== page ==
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03 Oct 2017

By the Numbers: The Senior Population in Canada


Topics: Senior Health

Canada’s population is rapidly aging. The first baby boomers reached their senior years in the past five years, and every day, more baby boomers reach this age. The aging of this massive generation of Canadians is having a major impact on the senior population in Canada. Here’s what you need to know about the senior population in Canada.

The Senior Population in Canada Today

The most recent data about Canada’s senior population comes from Statistics Canada’s 2016 census. The census collects demographic data from Canadians. It revealed that there are now 5.9 million seniors in Canada. Five years ago, there were only 4.9 million seniors. This senior population will continue to grow as more baby boomers reach their senior years.

For the first time, there are more seniors than children in the country. There are 5.8 million children in Canada, slightly less than the current number of seniors. Children make up 16.6 percent of the population, while seniors make up 16.9 percent.

Projected Senior Population in Canada

Many of the baby boomers haven’t reached their seniors years yet. The baby boomer generation encompasses people born between about 1946 and 1965. The first of these baby boomers are starting to become seniors, but it will take many years for all the baby boomers to reach retirement age. The last baby boomers, born in 1965, won’t reach their 65th birthdays until 2030.

The imbalance in Canada’s population is projected to continue to grow. By 2031, after all baby boomers have turned 65, 23 percent of the population could be seniors. The population imbalance will only continue to get more severe. According to current projections, there could be 12 million seniors and only eight million children in Canada.

More Seniors Will Need Care

As people get older, they tend to have more health care needs. They have an increased need for assistance from paid or unpaid caregivers.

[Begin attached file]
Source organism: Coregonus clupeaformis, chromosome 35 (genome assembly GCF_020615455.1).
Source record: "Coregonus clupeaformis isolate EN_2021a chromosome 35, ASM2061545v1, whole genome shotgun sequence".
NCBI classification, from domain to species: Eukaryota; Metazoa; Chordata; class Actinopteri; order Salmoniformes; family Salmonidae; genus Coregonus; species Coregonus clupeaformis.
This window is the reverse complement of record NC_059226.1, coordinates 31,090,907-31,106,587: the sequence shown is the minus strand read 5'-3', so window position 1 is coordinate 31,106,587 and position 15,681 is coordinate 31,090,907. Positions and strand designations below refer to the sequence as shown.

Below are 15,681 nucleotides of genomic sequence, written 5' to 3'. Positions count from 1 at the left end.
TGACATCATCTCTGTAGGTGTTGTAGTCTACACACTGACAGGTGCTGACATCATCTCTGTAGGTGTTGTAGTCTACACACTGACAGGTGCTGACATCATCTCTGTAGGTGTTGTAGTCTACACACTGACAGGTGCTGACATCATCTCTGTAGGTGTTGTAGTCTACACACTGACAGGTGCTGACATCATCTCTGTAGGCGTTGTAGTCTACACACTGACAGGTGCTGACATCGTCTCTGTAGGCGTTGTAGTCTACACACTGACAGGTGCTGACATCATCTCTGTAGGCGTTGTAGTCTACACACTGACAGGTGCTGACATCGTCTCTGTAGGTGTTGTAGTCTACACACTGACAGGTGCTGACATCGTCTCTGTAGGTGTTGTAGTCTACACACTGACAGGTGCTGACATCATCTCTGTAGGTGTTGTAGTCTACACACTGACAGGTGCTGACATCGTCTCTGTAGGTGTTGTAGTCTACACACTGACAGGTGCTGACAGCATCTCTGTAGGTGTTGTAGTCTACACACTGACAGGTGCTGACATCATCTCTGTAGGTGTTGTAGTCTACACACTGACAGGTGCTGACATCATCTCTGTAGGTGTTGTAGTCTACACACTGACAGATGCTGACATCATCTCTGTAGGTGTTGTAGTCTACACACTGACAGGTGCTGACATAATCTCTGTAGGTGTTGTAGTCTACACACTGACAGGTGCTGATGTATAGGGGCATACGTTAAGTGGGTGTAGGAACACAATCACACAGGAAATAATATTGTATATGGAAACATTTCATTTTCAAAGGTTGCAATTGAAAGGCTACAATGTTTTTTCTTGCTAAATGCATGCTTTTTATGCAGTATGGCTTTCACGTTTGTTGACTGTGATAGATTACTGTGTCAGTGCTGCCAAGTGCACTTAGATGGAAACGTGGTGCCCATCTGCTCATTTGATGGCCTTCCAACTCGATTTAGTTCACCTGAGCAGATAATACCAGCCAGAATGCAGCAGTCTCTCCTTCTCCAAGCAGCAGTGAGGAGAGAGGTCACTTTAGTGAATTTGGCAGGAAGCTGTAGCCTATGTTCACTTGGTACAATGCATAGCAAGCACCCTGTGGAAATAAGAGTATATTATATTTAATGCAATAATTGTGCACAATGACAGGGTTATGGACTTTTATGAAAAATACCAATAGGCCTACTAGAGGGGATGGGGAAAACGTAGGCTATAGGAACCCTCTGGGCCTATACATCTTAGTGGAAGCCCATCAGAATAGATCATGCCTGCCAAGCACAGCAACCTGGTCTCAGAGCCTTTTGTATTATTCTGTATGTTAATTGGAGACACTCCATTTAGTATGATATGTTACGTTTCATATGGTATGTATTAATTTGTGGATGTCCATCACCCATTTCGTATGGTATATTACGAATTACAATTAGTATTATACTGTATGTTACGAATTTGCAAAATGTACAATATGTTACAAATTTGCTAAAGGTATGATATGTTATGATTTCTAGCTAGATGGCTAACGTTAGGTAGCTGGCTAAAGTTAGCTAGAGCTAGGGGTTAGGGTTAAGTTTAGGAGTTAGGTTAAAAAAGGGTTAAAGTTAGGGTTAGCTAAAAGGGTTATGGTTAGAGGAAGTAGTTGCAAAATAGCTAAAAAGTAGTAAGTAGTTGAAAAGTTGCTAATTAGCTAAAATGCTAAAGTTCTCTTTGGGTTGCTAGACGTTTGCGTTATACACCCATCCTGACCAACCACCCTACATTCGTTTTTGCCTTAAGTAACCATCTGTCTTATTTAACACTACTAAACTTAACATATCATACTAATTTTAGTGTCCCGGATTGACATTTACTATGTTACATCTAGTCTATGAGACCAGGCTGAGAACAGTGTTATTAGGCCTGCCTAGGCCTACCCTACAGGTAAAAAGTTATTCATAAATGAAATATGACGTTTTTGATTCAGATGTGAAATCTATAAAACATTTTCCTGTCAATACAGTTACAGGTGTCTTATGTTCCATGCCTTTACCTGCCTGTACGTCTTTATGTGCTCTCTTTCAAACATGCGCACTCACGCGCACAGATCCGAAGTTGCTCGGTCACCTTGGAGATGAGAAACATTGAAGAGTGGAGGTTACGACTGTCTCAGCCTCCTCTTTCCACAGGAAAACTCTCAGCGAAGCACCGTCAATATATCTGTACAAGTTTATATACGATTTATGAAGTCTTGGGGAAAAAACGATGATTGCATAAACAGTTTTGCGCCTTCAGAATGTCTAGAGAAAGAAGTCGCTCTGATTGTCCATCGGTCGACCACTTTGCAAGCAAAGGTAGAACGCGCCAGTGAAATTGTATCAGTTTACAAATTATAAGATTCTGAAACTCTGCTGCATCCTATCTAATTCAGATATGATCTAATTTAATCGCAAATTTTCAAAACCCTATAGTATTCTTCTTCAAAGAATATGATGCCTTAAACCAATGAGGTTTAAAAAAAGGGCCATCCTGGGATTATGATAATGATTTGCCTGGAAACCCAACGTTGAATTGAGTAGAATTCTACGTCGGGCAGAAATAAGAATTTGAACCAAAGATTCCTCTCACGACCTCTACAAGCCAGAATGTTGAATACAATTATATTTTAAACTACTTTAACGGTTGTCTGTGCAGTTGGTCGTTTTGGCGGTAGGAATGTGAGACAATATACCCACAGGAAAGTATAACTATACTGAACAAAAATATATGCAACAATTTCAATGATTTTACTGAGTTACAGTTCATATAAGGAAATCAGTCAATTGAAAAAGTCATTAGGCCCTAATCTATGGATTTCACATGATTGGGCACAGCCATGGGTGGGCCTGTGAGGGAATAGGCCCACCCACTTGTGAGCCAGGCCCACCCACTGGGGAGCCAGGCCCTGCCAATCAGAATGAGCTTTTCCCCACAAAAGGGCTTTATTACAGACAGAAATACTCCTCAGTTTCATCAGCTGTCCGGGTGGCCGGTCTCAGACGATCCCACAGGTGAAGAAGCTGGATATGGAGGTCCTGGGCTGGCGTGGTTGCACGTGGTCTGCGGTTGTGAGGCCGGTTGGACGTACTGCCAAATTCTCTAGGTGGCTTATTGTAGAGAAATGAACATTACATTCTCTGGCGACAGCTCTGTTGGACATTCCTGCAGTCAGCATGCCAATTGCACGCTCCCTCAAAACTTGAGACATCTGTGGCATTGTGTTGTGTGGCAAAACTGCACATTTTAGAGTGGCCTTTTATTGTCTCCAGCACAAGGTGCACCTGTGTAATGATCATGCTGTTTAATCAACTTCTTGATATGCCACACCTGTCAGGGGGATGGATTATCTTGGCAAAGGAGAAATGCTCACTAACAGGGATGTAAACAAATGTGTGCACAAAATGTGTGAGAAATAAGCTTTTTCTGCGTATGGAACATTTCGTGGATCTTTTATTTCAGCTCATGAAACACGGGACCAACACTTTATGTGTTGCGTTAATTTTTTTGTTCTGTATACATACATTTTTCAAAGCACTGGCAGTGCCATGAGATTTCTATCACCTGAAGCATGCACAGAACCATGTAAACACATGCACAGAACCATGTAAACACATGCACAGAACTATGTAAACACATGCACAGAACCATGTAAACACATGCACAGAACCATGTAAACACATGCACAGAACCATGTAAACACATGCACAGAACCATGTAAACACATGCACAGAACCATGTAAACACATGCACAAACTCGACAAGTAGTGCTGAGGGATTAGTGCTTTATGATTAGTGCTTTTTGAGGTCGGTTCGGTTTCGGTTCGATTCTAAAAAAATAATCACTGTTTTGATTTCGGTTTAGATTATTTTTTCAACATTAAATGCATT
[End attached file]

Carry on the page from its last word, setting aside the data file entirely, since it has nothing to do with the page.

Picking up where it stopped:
About one-fifth of seniors need someone to help them with one or more activities of daily living. Activities of daily living include things like eating, taking a bath, or getting dressed. About the same number have trouble with activities of daily living, even with assistive devices.

The older people get, the more care they tend to need. Forty-five percent of seniors between 65 and 69 don’t need any assistance. Among seniors who are 90 or older, only four percent are fully independent.

Canada has work to do in order to provide care to so many seniors. Demand for retirement homes and long-term care homes is outstripping supply. To get into their preferred long-term care homes, seniors could be on wait lists for years. The problem isn’t projected to get any better soon. Canada needs to provide spaces for 130,000 seniors in the next ten years, and another 240,000 by 2046 to keep up with demand.

How to Keep Seniors at Home

Long-term care facilities are meant for people who need around-the-clock care, such as people with dementia. Many of the seniors in these facilities can stay at home with some support to bolster their autonomy. When seniors are able to remain in their homes, they free up space in care facilities for ill seniors who really need the care. Of course, staying home isn’t just for the greater good. It’s also what most seniors say they want.

Seniors who need help with some activities of daily living can get help from paid caregivers. Caregivers can help seniors with bathing, grooming, eating, and other important tasks. Thanks to this assistance, seniors can get the help they need in the comfort of their own homes.


Tennille Kerrigan

Tenille is the president of Senior Helpers Canada, the premier franchise that delivers on what families and their loved ones need most. She has bachelor’s degree in business administration from York University, and has over 10 years of experience as a business owner and director. With Senior Helpers, our franchisees provide the professionalism and expert care that families and their aging loved ones require.

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